Longwood's conservatories are unique because Longwood is a display garden. There's some confusion about that, as well. The displays aren't static, they change. And while the admiring public comes and drags their jaws on the ground at the artistry and imagination of it all, they also cry out in horror when they see a bed being ripped out to make way for a new display. I suspect this is one tiny reason the Christmas changeover started after closing on a Sunday, and the conservatory was closed that Monday. Imagine the uproar had the public been allowed to witness the destruction!
The first conservatory at Longwood was built in 1914 by Pierre DuPont as part of an extension of the original 18th century farm house. As a boy in Philadelphia, he passed a house with a small conservatory and was drawn to press his nose to the glass to see the wonders inside. It was private and therefore closed to the public. He decided then that if he were ever to build a conservatory, he would open it to the public to enjoy. Well, he did, and they do!
DuPont was apparently so pleased with the house conservatory that he began planning a much grander one. His vision became reality and the new conservatory was opened on November 25, 1921, using the latest technology of the time to heat, water, and power the complex. Instead of the typical jungle exotics, DuPont filled his glass house with fruits and flowers, giving it the feeling of a European orangery (the name by which a section of the Main Conservatory is still referred to today). Included in the structure were a number of smaller production houses where fruit and vegetables were grown in all seasons for the estate. Today, fruit and veg are still grown in some of these spaces in horticultural displays that are aesthetic as well as functional.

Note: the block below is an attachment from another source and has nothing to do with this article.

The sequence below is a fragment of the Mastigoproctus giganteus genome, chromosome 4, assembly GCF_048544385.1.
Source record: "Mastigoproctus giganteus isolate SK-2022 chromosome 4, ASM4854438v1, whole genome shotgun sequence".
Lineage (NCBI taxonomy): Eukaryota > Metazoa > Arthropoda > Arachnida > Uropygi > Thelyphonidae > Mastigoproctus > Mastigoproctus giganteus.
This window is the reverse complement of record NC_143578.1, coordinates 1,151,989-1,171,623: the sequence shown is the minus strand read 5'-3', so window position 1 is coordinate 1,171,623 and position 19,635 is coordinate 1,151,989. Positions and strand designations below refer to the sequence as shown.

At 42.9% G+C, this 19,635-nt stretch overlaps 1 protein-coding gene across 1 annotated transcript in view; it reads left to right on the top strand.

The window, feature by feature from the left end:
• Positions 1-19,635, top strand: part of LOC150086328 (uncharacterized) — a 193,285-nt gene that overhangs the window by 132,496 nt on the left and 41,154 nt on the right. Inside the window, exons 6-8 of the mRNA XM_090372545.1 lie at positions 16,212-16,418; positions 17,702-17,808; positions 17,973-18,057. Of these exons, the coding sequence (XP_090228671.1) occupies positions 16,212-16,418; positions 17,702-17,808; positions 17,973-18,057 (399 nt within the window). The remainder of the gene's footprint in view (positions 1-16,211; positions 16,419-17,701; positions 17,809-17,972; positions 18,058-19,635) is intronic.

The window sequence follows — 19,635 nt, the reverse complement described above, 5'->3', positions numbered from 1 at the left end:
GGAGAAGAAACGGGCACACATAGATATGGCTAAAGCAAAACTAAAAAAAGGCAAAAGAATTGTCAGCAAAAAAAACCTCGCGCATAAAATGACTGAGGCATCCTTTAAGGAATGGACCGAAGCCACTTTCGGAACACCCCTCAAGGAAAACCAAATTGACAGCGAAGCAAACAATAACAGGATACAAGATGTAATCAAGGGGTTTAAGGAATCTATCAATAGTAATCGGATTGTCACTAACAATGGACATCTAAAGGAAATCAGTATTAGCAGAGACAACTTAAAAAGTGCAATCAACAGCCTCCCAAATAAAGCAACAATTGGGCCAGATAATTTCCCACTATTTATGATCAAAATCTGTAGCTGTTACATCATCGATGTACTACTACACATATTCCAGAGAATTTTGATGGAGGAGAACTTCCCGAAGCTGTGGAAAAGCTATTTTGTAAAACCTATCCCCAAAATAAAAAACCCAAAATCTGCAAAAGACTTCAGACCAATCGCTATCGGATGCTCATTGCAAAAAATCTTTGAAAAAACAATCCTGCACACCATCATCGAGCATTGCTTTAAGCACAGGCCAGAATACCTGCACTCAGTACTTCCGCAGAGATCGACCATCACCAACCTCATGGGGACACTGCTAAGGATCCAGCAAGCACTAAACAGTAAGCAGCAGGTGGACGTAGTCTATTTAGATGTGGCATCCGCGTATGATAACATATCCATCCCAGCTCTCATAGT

In my opinion, the most ingenious part of the building is the Exhibition Hall floor. The area is sunken below the level of the main walkways and designed so that the floor can be flooded to hold several inches of water. The water can be drained in a matter of hours and the floor dried so that special events can be held there. Everything from plant and flower society shows to dinner events to special seasonal displays are presented. If you ever get a chance to attend a candlelight dinner on the fern floor, I highly recommend it. I can't think of a more romantic setting than the conservatory at night with the stars shining overhead. Sigh.
In 1926 the Azalea House was added - now called The East - and in 1966, the Palm House. The conservatory at Longwood also houses the Music Room and the Ballroom, which is home to an Aeolian organ weighing 55 tons with the pipes installed in 9 chambers measuring 63 feet wide, 23 feet deep, and 40 feet tall. It's one of the largest residences organs in the world and is nearing the end of an extensive renovation.
Yeah. Wow, right?!
And this is just the tip of the conservatory iceberg. So, while a conservatory would ordinarily be a place to preserve plants that are unique or rare, or to house a collection of some sort, the conservatory here also extends the gardening season through the winter and provides an artistic venue to showcase ordinary plants used in extraordinary ways. One day I might regale you with tales of the dark and creepy tunnels underneath or photos of the impressive boilers (because who doesn't appreciate a photograph of an impressive boiler?). For now I'll leave you with a few images of the floral artistry that never ceases to amaze me.